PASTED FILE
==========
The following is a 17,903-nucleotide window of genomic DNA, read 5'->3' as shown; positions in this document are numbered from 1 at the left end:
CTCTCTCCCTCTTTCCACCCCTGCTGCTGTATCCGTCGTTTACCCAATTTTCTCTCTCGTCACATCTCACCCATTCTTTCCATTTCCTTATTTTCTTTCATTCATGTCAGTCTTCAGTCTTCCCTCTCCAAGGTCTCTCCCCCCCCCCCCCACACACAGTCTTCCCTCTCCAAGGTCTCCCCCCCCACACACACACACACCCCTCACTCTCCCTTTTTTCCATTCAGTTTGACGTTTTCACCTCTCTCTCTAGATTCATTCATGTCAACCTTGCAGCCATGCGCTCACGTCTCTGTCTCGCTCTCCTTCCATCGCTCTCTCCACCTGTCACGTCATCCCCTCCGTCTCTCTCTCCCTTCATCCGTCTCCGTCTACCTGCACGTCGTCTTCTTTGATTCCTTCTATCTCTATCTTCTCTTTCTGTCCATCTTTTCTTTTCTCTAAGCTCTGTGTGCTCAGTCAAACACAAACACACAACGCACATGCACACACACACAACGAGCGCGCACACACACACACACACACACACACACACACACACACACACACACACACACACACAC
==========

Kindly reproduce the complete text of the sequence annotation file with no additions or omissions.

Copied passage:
The following is a 17,903-nucleotide window of genomic DNA, read 5'->3' as shown; positions in this document are numbered from 1 at the left end:
CTCTCTCCCTCTTTCCACCCCTGCTGCTGTATCCGTCGTTTACCCAATTTTCTCTCTCGTCACATCTCACCCATTCTTTCCATTTCCTTATTTTCTTTCATTCATGTCAGTCTTCAGTCTTCCCTCTCCAAGGTCTCTCCCCCCCCCCCCCACACACAGTCTTCCCTCTCCAAGGTCTCCCCCCCCACACACACACACACCCCTCACTCTCCCTTTTTTCCATTCAGTTTGACGTTTTCACCTCTCTCTCTAGATTCATTCATGTCAACCTTGCAGCCATGCGCTCACGTCTCTGTCTCGCTCTCCTTCCATCGCTCTCTCCACCTGTCACGTCATCCCCTCCGTCTCTCTCTCCCTTCATCCGTCTCCGTCTACCTGCACGTCGTCTTCTTTGATTCCTTCTATCTCTATCTTCTCTTTCTGTCCATCTTTTCTTTTCTCTAAGCTCTGTGTGCTCAGTCAAACACAAACACACAACGCACATGCACACACACACAACGAGCGCGCACACACACACACACACACACACACACACACACACACACACACACACACACACACAC